“We welcome measures to make the NHS more open and accountable and absolutely support a duty of candour at an organisational level… We have always argued that this duty should apply to organisations rather than individuals because threatening individuals with legal action is not the right way to encourage them to speak out about failings.

  • On the proposed fit and proper persons test:

“Good leadership is essential for quality patient care and it is right that managers, just like clinicians, should face the consequences if they are not up to the job.

“However, as well as rooting out poor leadership, we need to highlight the good work that occurs every day, and recognise the challenges leaders face, particularly in the most troubled organisations.

“We are encouraged that a fit and proper person test for senior posts recognises the important role of leaders in the NHS to drive forward culture change and improvements. The detail of how it is to work in practice will be absolutely critical. We must avoid any increase in the ‘blame game’ which Robert Francis warned against.”

3.44pm There’s also a highly comprehensive statement from the NHS Confederation. Bear with us, we’re just picking out the key points now.

3.42pm Another couple of important comments on the government’s response to Francis.

First, this, from the Catherine Foot, assistant director of policy at the King’s Fund: “We welcome today’s focus on making honesty and transparency the guiding principles for patient safety. Implementing the change set out by the government will be a long haul and requires culture change right across the NHS. This will take place against a backdrop of severe financial pressure, with NHS organisations already facing difficult decisions about whether to prioritise patient care or balance the books.”

“We need to be realistic about what can be achieved by Whitehall and regulators alone. Leaders within NHS organisations are best placed to foster a culture of compassionate care through motivating their teams, creating an open environment where mistakes are learnt from, and ensuring that candour permeates from the board room to the ward.”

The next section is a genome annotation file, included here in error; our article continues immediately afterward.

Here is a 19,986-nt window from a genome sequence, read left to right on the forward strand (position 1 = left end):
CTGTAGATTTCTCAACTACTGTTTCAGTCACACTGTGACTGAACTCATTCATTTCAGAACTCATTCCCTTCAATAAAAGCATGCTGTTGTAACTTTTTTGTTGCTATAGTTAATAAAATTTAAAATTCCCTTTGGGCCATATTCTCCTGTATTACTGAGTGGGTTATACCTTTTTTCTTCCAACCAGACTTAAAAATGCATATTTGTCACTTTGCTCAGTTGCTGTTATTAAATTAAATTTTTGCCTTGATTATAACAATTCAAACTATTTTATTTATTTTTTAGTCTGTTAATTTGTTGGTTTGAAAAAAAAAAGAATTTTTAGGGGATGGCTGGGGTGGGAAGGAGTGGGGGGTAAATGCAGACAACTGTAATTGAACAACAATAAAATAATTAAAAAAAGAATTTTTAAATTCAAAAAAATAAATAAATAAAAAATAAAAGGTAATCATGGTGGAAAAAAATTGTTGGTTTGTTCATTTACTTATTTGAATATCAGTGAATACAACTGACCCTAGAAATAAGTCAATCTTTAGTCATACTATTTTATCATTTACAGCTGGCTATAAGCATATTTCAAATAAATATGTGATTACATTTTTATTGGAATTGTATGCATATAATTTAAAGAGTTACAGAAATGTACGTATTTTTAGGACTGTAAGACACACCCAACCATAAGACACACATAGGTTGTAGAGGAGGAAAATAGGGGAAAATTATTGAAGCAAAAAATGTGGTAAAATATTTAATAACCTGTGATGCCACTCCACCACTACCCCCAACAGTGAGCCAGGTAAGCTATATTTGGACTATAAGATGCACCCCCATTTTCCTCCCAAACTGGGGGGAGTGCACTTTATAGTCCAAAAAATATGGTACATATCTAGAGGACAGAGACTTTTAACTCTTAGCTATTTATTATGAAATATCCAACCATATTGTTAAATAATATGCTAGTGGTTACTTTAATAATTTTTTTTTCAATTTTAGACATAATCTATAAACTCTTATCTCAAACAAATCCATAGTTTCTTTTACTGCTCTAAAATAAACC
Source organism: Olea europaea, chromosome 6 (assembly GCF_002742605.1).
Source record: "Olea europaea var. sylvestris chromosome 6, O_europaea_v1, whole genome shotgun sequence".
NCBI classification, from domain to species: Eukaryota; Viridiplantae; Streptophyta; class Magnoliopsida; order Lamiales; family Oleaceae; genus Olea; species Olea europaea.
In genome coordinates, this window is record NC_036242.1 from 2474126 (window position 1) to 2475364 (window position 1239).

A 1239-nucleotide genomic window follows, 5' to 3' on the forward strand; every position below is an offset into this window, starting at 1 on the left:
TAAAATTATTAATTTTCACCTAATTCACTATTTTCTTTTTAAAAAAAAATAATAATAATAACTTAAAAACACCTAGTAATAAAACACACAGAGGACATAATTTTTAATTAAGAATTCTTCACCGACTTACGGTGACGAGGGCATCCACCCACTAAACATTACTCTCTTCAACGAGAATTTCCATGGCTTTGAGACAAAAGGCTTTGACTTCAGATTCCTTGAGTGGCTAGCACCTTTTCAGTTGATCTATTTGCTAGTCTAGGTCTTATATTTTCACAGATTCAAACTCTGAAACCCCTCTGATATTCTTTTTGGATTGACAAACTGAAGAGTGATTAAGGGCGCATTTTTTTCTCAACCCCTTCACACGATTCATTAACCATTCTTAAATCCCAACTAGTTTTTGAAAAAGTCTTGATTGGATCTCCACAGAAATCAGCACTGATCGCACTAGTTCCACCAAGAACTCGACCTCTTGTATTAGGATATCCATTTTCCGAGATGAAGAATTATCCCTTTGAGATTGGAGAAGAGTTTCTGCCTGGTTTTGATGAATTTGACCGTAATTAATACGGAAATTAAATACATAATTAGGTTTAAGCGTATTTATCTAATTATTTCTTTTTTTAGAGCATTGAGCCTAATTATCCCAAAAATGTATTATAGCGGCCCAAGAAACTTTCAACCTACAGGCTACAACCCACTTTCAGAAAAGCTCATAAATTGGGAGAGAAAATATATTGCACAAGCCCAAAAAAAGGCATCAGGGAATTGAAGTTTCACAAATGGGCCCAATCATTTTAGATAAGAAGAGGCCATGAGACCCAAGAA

“The government is right to emphasise the importance of safe staffing levels and to recognise that these should be locally determined and justified. Boards need to be assured that their staffing ratios are adequate but staffing levels are only part of the answer in creating a culture of compassionate care. Likewise, criminal sanctions against wilful neglect will provide an important legal backstop in the worst cases of poor care but again they are only part of the solution.”

“Today’s announcement is an important step forward in addressing the serious failings of care highlighted in the Francis report. Patient safety is more important than party politics and what is needed now is for everyone, from parliament to the frontline, to unite around delivering the culture change needed.”

“We welcome today’s focus on making honesty and transparency the guiding principles for patient safety. Implementing the change set out by the government will be a long haul and requires culture change right across the NHS. This will take place against a backdrop of severe financial pressure, with NHS organisations already facing difficult decisions about whether to prioritise patient care or balance the books.”

3.05pm Time for a round up of today’s events:

  • Ministers have rejected nine of Robert Francis’ 290 recommendations.
  • A further 20 recommendations were accepted in part, while 57 were accepted in principle only.
  • The statutory duty of candour will only apply to organisations. Individuals will be regulated via the professional codes for doctors and nurses.
  • Trusts that don’t stick to the duty of candour face losing their litigation cover.